surgical situation
without any complications.
Frickmann and Jungblut Military Medical Research (2016) 3:20 Page 3 of 5

Conclusions periappendiceal fluid, an appendiceal diameter >6 mm,

Skilled use of abdominal ultrasonography can serve critical an appendix wall thickness >2 mm, and indirect associ-
diagnostic purposes for forward deployed troops when ated signs, such as an increased white blood cell count
other modalities, such as computed tomography, are not and an increased polymorphonuclear percentage, are
available due to the austere settings. In such situations, considered to be predictors of appendicitis [20]. How-
abdominal ultrasonography is particularly important for ever, perforations in cases of acute appendicitis are likely
young females for whom the differential diagnoses of to go undetected based on US [21].
abdominal and pelvic pain are much broader [7, 8] and CT is the most accurate imaging modality for cases of
including gynecological diagnoses, such as pelvic inflamma- suspected appendicitis and should be considered in cases
tory disease [9, 10], torsion, ectopic pregnancy [11], cystitis of questionable US findings when a CT scanner is avail-
[12], other infections [13], and pelvic pain of unclear eti- able [22]. If there are contraindications for the use of
ology [12]. contrast enhancers, noncontrast CT also exhibits a high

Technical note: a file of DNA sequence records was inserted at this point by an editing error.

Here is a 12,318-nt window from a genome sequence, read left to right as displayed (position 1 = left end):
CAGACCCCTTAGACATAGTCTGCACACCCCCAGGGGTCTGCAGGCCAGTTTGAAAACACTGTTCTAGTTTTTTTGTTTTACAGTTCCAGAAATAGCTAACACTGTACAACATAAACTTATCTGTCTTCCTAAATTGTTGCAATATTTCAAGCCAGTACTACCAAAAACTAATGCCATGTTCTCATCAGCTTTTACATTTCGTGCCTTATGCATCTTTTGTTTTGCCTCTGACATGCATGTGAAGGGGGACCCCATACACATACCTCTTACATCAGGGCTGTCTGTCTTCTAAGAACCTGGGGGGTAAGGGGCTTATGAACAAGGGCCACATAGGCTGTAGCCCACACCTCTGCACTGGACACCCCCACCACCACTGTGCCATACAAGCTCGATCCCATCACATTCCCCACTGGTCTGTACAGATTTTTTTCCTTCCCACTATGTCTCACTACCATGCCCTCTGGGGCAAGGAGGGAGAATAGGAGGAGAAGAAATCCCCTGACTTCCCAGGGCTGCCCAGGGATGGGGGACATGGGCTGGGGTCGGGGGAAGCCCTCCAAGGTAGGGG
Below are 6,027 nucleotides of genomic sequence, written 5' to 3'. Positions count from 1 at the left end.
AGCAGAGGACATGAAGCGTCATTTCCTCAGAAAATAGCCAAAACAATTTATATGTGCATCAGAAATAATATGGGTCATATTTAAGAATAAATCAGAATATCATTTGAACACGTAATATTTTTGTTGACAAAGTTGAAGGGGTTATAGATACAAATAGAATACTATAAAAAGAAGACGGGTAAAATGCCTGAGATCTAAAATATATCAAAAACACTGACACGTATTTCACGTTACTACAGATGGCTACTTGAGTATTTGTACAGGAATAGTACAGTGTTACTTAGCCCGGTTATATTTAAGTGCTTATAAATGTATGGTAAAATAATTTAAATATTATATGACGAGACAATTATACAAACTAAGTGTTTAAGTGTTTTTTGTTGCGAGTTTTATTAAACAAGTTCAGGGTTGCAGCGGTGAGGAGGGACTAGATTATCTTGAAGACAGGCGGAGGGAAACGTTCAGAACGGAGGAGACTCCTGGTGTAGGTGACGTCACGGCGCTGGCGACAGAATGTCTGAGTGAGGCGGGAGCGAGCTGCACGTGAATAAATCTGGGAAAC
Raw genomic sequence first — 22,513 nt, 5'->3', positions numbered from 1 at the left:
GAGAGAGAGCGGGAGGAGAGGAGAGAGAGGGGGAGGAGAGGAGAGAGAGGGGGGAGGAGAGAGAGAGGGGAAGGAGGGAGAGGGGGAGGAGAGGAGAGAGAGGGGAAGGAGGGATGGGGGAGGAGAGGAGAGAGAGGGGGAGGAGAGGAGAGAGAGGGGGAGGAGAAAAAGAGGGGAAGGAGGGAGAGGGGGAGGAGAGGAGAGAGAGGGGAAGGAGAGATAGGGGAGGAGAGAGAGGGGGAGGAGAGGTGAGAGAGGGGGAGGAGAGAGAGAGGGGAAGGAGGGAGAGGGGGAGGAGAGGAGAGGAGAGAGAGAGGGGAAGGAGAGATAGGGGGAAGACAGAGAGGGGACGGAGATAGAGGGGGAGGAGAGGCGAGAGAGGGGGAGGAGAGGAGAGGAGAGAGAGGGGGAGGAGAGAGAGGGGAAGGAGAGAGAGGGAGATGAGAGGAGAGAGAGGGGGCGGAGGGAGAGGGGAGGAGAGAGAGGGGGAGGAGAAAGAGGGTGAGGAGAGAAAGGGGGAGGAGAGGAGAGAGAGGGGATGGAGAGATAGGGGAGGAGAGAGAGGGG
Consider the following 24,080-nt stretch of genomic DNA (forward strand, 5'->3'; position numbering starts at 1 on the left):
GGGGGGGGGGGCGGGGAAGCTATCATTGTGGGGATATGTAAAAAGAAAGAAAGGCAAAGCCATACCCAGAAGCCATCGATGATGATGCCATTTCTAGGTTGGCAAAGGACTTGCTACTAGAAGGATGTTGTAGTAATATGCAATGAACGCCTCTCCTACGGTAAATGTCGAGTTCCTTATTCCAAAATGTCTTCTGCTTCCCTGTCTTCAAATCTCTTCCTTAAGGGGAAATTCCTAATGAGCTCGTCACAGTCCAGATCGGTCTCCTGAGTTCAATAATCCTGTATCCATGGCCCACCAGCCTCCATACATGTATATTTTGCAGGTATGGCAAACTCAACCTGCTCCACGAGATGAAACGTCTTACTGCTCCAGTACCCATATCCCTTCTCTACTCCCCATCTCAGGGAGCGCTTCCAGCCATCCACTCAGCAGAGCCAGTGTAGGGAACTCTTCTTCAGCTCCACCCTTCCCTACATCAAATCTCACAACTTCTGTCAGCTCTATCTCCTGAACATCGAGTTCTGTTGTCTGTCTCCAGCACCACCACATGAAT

The peculiarity of the present case is that ultrasonog- diagnostic accuracy for the detection of appendicitis
raphy provided the most important information for the [23]. The interpretation of scores based on a specific
diagnosis of appendicitis. Oligosymptomatic and asymp- cutoff points, such as the Alvarado score, ease the stan-
tomatic cases of appendicitis are both rare [14] and chal- dardized interpretation of CT results [22]. However, the
lenging in terms of differential diagnosis. In the present ionizing radiation associated with CT is one of its disad-
case, mild to moderate symptoms without pain in the vantages. Furthermore, even when CT is employed, the
recto-uterine pouch were revealed by the physical exam- detection of perforation signs is not easy in the early
ination despite an advanced inflammatory process that stages of the process [24], particularly when an abscess
affected the patient’s mesentery. Without the ultrasonog- and phlegmon are still absent. Potential perforation
raphy results, the patient, who presented with mild to should be considered if extraluminal air bubbles, in-
moderate appendicitis, would have been sent home, and creased wall thickness, or the presence of an intralum-
a watch-and-wait approach would have been employed. inal fecalith are observed on CT imaging [25]. In cases
This approach might have resulted in perforation and of borderline appendix sizes, the combined detection of
the associated complications. However, ultrasonography wall thickening and the absence of intraluminal air on
demonstrated an increased appendiceal diameter that far CT imaging has been confirmed to be a reliable pre-
exceeded the >6 mm cut-off point that has recently been dictor of appendicitis [26]. Compared with US, CT-
suggested [5]. Furthermore, a trace of free fluid around measured appendiceal diameters may vary by 1–2 mm,
the terminal ileum was observed, which supported the and this variation needs to be considered during the in-
diagnosis. Although the importance of ultrasound scan- terpretation of the results [27]. Notably, the use of CT
ning for the diagnosis of appendicitis is well established, has not been demonstrated to be associated with better
the fact that a severely progressed state of inflammation outcomes in patients with appendicitis [28, 29].